Business Irish

Sunday 18 March 2018

Pubs worth €1bn to Exchequer as industry chief toasts sales rise

The research found that pubs in traditional tourist areas take on 12,000 extra seasonal staff annually
The research found that pubs in traditional tourist areas take on 12,000 extra seasonal staff annually
Ellie Donnelly

Ellie Donnelly

Pub retail sales contributed over €1bn to the Exchequer in 2016, according to research conducted by the Vintners' Federation of Ireland.

The study also found that since 2014, retail sales volume in bars has increased by 9.1pc.

"Alcohol sales are rising again after a fall of about one-third between 2007-2013 due to the downturn following the Celtic tiger," Pádraig Cribben CEO of the VFI said.

"We are now witnessing amazing growth in food production and consumption in pubs.

"The level of employment in pubs is also rising, it is difficult to put a figure on these numbers at present but they are certainly up," he said.

Speaking ahead of the Vintners' Federation AGM, Mr Cribben said that in 2017 those working in the industry were witnessing a level of stabilisation and recovery, however the recovery was coming from a very low point.

He credited those working in the industry for their innovation, while noting that the rising numbers of tourists also contributed.

The research found that pubs in traditional tourist areas take on 12,000 extra seasonal staff annually, which Mr Cribben said was a good form of employment for students and people who want part-time work.

However, he provided a note of caution in respect of challenges to the industry including Brexit.

"The biggest concern for the industry is always the availability of disposable income, if people don't have money to spend, entertainment spending will be at the bottom end of the scale," he said.

"In this context Brexit is a concern. It is too early to say what affect it will have but is a very significant concern. It's the uncertainty rather than the actuality that is sometimes worse."

Other challenges highlighted by Mr Cribben included rising insurance costs which he said had become a major issue, as well as the high cost of sports coverage, and excise duty levels.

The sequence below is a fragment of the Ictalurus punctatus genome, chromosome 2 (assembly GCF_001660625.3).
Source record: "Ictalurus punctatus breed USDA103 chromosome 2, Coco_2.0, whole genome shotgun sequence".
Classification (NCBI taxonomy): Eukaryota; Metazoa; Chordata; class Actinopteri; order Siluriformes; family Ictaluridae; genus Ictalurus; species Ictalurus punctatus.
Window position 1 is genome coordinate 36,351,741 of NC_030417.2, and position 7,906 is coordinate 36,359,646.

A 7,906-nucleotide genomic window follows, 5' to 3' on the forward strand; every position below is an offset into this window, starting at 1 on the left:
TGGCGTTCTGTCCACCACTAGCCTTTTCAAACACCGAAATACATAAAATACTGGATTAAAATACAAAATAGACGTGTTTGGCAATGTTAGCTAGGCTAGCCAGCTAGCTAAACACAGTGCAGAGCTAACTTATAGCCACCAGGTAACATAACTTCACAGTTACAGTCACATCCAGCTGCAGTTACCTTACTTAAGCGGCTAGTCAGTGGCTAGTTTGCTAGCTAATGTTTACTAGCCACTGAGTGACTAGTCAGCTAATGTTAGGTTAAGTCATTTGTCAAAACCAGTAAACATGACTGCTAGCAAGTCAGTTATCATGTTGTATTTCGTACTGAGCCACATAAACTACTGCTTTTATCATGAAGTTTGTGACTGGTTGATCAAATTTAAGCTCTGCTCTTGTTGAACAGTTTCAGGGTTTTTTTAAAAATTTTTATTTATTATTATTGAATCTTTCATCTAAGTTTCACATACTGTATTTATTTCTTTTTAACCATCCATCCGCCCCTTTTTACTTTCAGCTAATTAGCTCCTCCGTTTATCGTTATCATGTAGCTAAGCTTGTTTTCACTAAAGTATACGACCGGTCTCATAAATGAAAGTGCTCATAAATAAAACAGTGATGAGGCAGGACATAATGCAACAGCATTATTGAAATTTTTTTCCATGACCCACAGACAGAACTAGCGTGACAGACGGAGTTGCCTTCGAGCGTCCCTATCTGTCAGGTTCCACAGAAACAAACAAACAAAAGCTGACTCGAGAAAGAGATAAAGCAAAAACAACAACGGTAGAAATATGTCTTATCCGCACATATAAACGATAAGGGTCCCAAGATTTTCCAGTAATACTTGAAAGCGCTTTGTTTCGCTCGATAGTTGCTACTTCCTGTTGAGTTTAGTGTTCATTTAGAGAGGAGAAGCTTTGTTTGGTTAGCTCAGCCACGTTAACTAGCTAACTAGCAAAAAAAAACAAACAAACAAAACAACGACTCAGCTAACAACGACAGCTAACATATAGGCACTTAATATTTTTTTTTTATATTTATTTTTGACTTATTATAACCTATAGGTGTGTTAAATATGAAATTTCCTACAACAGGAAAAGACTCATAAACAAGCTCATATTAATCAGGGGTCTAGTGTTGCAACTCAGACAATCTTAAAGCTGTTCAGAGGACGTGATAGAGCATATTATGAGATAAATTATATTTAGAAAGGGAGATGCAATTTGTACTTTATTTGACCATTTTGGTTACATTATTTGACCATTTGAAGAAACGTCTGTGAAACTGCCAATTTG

He also issued a warning on the application of regulation, saying that publicans were having to deal with various arms of government "that have sometimes competing and sometimes contradictory requirements. The way the regulation is applied and the number of arms that you have to deal with needs to be reviewed," he said.

The research also highlights the role of the pubs in local communities, with 44pc of publicans buying from local grocers and 25pc buying produce from their local butchers. Further to this, almost one-in-two pubs are currently supporting a local sports club or outdoor event, the research found.

The research also looked at consumer attitudes to Irish pubs and found that more than one-in-two surveyed visit the pub at least once a week.

Among those surveyed, 80pc went to the pub to meet friends and family, while 47pc of those surveyed said they visited the pub to have a meal. In respect of views on pub culture, 88pc of people want to see Irish pub culture and heritage preserved, while a further 62pc believe the role the pub plays in the local community is extremely important.

Among the tourists that were surveyed, 88pc of respondents said they had visited a pub on their visit to Ireland, with 'music and entertainment' cited as what they most enjoyed.

In total, over 1,500 consumers participated in the survey carried out by the VFI.

Irish Independent

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